Konrad H. Jarausch, The Illusion of Limited War: Chancellor Bethmann Hollweg’s Calculated Risk, July 1914  [Abstract]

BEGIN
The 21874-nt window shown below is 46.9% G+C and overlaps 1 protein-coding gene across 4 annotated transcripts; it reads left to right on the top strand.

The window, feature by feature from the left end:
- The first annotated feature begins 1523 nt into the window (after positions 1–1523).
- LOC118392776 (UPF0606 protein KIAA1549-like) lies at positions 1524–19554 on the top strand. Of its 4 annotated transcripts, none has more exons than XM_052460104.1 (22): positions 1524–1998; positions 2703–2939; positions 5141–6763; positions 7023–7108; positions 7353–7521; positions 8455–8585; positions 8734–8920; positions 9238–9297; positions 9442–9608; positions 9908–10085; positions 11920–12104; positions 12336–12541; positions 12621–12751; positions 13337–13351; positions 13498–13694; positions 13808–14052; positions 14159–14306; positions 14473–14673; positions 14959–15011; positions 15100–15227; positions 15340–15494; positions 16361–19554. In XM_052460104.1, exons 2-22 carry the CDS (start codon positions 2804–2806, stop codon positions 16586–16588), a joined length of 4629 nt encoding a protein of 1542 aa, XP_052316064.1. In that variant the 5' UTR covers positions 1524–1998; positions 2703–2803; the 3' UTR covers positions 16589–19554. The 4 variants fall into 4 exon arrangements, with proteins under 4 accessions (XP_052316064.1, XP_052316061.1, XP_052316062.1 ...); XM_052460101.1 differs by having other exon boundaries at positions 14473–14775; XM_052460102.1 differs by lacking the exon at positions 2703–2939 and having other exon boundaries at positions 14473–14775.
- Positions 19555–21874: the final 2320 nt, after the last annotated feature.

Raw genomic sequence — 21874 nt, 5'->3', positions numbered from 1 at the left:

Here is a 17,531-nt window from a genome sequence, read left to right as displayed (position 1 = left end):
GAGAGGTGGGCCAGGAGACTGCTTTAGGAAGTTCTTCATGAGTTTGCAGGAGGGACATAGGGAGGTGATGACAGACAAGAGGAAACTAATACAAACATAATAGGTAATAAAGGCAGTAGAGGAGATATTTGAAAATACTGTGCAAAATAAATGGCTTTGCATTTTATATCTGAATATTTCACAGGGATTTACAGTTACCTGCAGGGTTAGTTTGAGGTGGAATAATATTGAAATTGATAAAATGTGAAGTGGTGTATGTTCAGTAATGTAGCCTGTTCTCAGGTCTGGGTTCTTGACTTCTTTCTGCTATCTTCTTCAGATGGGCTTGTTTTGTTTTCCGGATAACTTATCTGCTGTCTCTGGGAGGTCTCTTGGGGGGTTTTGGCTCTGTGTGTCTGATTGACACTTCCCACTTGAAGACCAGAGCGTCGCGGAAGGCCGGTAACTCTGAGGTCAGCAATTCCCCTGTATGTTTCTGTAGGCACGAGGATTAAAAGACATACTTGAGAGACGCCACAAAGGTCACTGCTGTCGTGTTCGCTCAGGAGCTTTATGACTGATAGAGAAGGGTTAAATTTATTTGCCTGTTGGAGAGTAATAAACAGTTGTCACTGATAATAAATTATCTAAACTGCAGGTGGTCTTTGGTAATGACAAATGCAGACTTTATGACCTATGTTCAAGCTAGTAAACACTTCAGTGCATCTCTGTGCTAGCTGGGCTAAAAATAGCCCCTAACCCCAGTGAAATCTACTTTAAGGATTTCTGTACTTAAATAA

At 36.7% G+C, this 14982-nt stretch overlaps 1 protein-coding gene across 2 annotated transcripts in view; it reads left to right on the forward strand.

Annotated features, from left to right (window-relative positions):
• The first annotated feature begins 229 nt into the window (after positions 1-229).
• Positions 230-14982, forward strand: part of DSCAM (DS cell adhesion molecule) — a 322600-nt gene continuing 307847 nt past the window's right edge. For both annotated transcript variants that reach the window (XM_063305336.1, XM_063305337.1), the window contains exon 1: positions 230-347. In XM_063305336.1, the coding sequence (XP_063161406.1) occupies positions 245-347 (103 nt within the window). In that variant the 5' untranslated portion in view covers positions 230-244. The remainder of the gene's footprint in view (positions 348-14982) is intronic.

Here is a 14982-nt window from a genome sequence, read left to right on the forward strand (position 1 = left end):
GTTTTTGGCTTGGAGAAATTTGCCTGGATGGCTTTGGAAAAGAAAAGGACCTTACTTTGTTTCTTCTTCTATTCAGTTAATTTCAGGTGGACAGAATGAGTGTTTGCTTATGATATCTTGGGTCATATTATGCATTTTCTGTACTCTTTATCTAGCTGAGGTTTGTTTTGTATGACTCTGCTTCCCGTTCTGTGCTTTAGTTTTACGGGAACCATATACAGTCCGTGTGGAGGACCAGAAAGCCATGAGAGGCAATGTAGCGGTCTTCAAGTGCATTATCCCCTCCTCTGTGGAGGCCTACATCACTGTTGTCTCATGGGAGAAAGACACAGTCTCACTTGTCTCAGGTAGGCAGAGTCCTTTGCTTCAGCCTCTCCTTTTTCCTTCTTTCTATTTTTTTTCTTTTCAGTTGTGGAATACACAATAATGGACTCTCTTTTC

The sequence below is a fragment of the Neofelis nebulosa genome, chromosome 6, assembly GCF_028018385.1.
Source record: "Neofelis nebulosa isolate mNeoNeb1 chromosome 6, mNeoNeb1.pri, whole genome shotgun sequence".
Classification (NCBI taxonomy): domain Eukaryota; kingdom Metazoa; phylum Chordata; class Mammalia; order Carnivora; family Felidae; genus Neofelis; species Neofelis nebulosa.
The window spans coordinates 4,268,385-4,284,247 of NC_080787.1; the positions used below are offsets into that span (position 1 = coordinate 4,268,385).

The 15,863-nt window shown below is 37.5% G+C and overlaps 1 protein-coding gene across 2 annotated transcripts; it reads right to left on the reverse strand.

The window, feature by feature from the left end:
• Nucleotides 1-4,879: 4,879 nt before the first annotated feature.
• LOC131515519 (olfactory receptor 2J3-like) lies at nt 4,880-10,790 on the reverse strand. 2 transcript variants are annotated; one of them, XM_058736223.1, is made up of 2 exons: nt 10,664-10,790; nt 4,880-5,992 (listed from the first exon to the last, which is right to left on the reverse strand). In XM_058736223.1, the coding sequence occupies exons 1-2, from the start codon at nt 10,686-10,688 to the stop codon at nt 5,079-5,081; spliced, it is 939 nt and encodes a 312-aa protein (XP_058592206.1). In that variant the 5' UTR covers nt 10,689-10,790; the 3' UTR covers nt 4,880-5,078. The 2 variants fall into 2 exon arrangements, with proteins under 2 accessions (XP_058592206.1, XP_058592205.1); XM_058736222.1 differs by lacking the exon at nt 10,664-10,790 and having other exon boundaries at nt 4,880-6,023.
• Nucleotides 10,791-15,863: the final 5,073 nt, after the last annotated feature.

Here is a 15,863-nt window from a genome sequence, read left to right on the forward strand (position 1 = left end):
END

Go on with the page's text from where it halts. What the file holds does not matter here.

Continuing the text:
The central figure in the Fischer controversy about Germany’s responsibility for the outbreak of the First World War was the imperial chancellor Theobald von Bethmann Hollweg. On the basis of the controversial diary of his personal assistant Kurt Riezler, this article revisits the policy of the civilian leader of the German government, characterized by a “defensive aggressiveness.” Fearing the growth of Russian power and closer Anglo-French cooperation, Bethmann was willing to run a “calculated risk” by backing a local Balkan war in which Austria could defeat Serbia, while risking a continental war with Russia and France in order to split the Entente. This gamble failed due to the Russian decision for general mobilization, German military pressure to invade Belgium and the British entry into the conflict that expanded the conflict to a European war which Berlin was unlikely to win. With such arguments the article tries to sketch a complex intermediary position between critics and apologists of German “war guilt.”.